awman / arch-wiki-man: man the Arch Wiki offline

Note: Kyle from kmkeen.com pointed me to an existing project which solves the same problem this project was trying to solve. It’s super fast and Python-based, check it out. Read on to read about arch-wiki-man if you prefer a Node-based solution or want a somewhat fancier menu.


I got round to finishing my command-line Arch Wiki reader the other day. Basically, it comes with a dependency on my arch-wiki-md-repo, which gives you a local (frequently and automatically updated) copy of the entire (English) Arch Wiki in markdown format. It also gives you an awman command (as in arch-wiki-man) to man or apropos the wiki. This works by querying a local database and then converting markdown to troff on the fly, saving it to a temporary file and spawning a man process to open it.

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I personally find it useful to quickly consult the Arch Wiki without having to head to my browser, but another good use case might be if you think you won’t have internet access later but know you will probably want to check the wiki. But mostly, I just made it for learning purposes and because I really wanted this for myself and the existing solutions didn’t work for me at all.

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New version of Pacman released: Updating yaourt and package-query

Pacman 5.0.0 has been released, and for those of us who use it along with yaourt, that means a pacman -Syu willl temporarily be unable to satisfy its dependencies. The reason is that your system’s version of package-query will prevent you from updating to the latest pacman.

Most among you will probably find it easy to upgrade, but if you’re feeling fuzzy or made a little error on the way (causing you to fail to load the shared library libalpm.so.9..), here’s how to do it asap:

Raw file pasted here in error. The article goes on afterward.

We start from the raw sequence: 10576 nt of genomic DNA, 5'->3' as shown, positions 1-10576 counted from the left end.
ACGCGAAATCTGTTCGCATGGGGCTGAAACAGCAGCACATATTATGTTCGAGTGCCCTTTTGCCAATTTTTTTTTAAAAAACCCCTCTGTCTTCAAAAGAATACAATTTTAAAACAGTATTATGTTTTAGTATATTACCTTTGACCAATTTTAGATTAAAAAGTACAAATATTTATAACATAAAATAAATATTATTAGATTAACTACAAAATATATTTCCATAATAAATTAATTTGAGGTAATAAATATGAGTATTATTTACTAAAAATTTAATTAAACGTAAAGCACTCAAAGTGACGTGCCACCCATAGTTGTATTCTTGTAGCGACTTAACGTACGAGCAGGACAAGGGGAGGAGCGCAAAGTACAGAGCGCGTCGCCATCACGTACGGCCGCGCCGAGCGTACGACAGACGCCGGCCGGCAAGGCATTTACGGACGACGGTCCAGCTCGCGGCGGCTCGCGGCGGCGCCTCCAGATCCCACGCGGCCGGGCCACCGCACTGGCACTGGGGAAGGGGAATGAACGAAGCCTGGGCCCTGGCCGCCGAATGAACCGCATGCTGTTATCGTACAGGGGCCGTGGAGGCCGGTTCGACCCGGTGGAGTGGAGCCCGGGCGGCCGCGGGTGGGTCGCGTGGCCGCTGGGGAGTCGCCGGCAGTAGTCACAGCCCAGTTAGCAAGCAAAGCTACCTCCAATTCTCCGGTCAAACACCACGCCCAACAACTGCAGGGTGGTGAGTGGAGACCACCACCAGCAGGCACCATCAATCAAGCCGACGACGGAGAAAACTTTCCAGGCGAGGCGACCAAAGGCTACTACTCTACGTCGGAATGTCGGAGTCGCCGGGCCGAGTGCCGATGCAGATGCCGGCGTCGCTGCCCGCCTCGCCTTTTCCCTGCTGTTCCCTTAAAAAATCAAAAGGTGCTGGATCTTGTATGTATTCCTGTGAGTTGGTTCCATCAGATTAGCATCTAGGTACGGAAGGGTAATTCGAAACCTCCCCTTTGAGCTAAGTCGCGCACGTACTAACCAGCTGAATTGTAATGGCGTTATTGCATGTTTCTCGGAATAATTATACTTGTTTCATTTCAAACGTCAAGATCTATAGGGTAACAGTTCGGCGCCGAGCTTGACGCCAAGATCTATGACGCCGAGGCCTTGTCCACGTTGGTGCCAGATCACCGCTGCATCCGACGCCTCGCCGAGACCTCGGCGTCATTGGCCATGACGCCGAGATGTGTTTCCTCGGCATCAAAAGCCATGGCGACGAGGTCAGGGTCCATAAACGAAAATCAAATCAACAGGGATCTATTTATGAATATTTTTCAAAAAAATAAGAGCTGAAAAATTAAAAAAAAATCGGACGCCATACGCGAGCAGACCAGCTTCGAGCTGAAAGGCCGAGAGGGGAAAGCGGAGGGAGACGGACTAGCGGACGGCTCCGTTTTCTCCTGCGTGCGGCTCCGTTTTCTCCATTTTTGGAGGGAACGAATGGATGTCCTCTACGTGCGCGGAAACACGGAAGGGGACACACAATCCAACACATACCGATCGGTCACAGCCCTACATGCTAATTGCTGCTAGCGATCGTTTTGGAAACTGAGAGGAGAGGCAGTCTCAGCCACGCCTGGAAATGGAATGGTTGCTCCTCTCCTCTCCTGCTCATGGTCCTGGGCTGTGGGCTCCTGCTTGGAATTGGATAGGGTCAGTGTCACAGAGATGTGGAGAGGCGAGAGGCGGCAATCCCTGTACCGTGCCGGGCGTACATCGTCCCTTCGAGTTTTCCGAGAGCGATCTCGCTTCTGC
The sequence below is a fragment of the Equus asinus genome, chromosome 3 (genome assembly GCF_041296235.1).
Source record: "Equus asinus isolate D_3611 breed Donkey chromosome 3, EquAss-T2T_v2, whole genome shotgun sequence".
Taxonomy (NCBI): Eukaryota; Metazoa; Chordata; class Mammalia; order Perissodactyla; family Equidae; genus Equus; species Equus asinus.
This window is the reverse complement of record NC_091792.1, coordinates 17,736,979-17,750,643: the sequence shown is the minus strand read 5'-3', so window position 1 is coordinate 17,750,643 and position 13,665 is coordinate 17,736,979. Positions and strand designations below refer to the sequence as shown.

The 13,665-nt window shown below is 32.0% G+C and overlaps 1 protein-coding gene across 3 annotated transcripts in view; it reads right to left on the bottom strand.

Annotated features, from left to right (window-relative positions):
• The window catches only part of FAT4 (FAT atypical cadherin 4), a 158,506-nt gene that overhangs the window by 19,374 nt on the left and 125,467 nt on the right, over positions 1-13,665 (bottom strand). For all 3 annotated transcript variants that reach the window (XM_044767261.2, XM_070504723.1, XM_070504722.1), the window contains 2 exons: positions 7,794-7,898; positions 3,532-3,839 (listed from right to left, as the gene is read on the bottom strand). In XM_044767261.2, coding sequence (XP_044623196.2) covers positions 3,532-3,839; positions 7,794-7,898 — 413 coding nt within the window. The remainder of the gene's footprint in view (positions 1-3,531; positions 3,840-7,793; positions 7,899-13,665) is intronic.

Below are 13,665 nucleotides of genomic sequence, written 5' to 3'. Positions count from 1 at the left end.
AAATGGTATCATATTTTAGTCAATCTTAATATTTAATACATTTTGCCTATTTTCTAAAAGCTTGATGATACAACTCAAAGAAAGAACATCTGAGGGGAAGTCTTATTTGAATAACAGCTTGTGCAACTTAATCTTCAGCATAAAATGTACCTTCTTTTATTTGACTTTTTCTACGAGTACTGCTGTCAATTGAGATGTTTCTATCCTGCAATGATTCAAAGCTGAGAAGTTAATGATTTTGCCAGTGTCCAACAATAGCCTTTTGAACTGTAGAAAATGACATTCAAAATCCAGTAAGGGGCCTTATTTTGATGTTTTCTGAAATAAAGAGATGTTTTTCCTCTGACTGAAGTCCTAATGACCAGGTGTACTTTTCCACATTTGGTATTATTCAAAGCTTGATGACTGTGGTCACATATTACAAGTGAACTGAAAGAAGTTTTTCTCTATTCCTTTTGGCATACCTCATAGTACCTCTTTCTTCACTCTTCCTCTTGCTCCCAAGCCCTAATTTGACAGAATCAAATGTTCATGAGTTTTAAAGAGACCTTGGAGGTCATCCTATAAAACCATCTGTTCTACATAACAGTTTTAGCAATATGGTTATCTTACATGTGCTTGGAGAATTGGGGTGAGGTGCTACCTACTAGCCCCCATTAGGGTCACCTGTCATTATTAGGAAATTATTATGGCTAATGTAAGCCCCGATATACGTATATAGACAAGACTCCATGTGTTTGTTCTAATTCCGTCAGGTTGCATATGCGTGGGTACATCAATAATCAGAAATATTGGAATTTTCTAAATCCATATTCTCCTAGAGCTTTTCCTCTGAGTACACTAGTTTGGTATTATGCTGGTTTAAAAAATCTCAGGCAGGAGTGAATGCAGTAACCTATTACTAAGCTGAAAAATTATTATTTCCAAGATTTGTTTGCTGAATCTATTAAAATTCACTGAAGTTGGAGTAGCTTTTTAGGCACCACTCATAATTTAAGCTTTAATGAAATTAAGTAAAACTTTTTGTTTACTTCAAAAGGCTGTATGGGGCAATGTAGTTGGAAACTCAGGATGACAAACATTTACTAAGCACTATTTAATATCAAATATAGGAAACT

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# remove problematic packages:
sudo pacman -Rdd package-query yaourt
# make sure to update pacman here:
sudo pacman -Syu
# get the latest PKGBUILD for package-query and yaourt:
git clone https://aur.archlinux.org/package-query.git
git clone https://aur.archlinux.org/yaourt.git
# compile and install
cd package-query && makepkg -sri && cd ..
cd yaourt && makepkg -sri

I have been to the mountain top: making code beautiful

I decided to refactor my hexo plugin today and one thing that struck me was how useful promises could be to make my code look beautiful and read nicely.

Here’s an excerpt to show you what I mean:

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loadArticles(query, this.locals).then(function filter(articles) {
return filterArticles(articles, filters);
}).then(function select(filtered) {
return selectArticle(filtered);
}).then(function openFn(selected) {
openFile(selected);
}).catch(function catchAll(err) {
console.log(chalk.red('Error: '), err);
});

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Configuring the deoplete asynchronous keyword completion plugin with tern-for-vim

The information contained within this article is not necessarily wrong, but please note that I wrote an update to this article in September 2016:


If you’re a vim-user and you have at least a couple of vim plugins installed, chances are you’ve heard of Shougo. While Tim Pope is still probably the most prolific and well-known author of widely used vim plugins, Shougo is way up there along with him.

Why am I talking about Shougo? Well, like many vim-lovers I have made the move to Neovim, and Shougo had announced over half a year ago that he would create something the people in the Neovim-camp have been waiting for: a high-performing autocompletion plugin that takes advantage of Neovim’s built-in asynchronous job control.

Autocompletion with tern for vim

Well, I’d been using good old SuperTab for basic autocompletion while Shougo worked on his plugin (sadly I’m not skilled enough to help him.. yet) but I just checked the other day and it turns out the wait is over!

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Kyle Simpson's Advanced JavaScript course

I recently read Kyle Simpson’s excellent free You Don’t Know JS book series and to me it felt like a JavaScript: The Good Parts for a new generation of JavaScript coders. The only problem I had with it was that it was so full of revelations and important expositions that by the time I finished the last book in the series, I could hardly remember anymore what the first one was even about.

You don't know JS logo

So I decided to read it a second time, and once again I’m just absolutely floored by the knowledge bombs Simpson keeps dropping on his readers. If you haven’t checked it out by now, I highly recommend you do so, no matter how well you think you already know JS!

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